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Israel spooks destroyed Iranian nuclear facility

by on16 April 2021

By turning it off and turning it on again

The explosion and blackout at the Natanz nuclear facility in Iran over the weekend might not have been as technologically sophisticated as the Stuxnet cyberattack.

Government officials and news reports gave conflicting accounts of what caused the latest blasts, the extent of damage, and Iran's capacity to recover quickly. Initial reports said there was no harm to the Natanz facility, but Iranian officials later acknowledged damage to its centrifuges.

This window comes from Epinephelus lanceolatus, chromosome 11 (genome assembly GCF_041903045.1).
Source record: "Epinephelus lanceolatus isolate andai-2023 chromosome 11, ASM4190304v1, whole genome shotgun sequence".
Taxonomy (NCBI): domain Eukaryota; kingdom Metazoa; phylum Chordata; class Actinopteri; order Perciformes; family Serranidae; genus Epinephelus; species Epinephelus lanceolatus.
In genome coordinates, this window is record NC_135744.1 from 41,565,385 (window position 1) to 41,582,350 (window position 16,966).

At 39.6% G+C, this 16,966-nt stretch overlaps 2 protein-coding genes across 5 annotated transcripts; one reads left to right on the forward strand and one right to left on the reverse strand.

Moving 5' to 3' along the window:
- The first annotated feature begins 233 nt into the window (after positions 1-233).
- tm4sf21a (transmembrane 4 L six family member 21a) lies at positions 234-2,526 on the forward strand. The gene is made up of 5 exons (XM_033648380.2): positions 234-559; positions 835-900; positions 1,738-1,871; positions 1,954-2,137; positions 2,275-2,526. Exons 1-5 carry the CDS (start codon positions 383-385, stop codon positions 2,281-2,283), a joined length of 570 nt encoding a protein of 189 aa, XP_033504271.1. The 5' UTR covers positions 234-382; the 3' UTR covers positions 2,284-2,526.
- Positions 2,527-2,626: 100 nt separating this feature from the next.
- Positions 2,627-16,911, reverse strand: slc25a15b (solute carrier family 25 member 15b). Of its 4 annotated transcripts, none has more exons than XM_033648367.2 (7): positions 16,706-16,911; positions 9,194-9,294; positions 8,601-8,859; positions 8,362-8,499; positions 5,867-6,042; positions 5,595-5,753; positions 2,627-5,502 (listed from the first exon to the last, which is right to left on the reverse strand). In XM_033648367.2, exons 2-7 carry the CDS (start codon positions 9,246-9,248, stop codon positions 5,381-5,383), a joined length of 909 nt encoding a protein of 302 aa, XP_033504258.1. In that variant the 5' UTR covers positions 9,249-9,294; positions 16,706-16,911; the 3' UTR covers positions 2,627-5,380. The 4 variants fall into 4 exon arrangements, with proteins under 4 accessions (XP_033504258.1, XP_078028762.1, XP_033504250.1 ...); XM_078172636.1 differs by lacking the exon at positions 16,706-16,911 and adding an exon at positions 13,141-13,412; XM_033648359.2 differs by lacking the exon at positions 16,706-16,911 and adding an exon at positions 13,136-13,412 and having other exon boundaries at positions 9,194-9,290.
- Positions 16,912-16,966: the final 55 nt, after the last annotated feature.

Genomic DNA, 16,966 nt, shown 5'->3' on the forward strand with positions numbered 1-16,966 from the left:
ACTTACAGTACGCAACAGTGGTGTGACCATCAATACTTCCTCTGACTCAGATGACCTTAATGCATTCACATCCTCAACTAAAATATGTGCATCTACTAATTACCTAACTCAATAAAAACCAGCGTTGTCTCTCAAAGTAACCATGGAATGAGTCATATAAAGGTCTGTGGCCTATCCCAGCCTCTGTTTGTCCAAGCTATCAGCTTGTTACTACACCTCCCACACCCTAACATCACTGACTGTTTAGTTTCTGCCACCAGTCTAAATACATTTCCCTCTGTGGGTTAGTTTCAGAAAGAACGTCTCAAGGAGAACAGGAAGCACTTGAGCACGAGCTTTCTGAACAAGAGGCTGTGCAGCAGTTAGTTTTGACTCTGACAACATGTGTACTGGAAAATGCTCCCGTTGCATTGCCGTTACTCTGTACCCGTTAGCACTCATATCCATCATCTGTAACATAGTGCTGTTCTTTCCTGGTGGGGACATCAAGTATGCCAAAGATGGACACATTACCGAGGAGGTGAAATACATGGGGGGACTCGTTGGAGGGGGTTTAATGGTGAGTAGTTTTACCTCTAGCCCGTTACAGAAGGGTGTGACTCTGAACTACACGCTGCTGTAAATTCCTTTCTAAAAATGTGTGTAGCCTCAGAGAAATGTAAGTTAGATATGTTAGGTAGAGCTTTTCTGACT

And while media accounts have suggested saboteurs focused on taking out the facility's electric supply, David Albright, founder and president of the Institute for Science and International Security in Washington DC, believes the aim was to destroy centrifuges.

Power is easy to restore even when electrical equipment is damaged, allowing enrichment work to resume quickly.

But an abrupt blackout that also takes out backup power would have destroyed some centrifuges, Albright says, since they need to be powered down slowly.

Failure to do so leads to vibrations that can cause centrifuge rotors and bellows to become damaged and in some cases, disintegrate, which is what Albright suspects occurred.

Last modified on 16 April 2021
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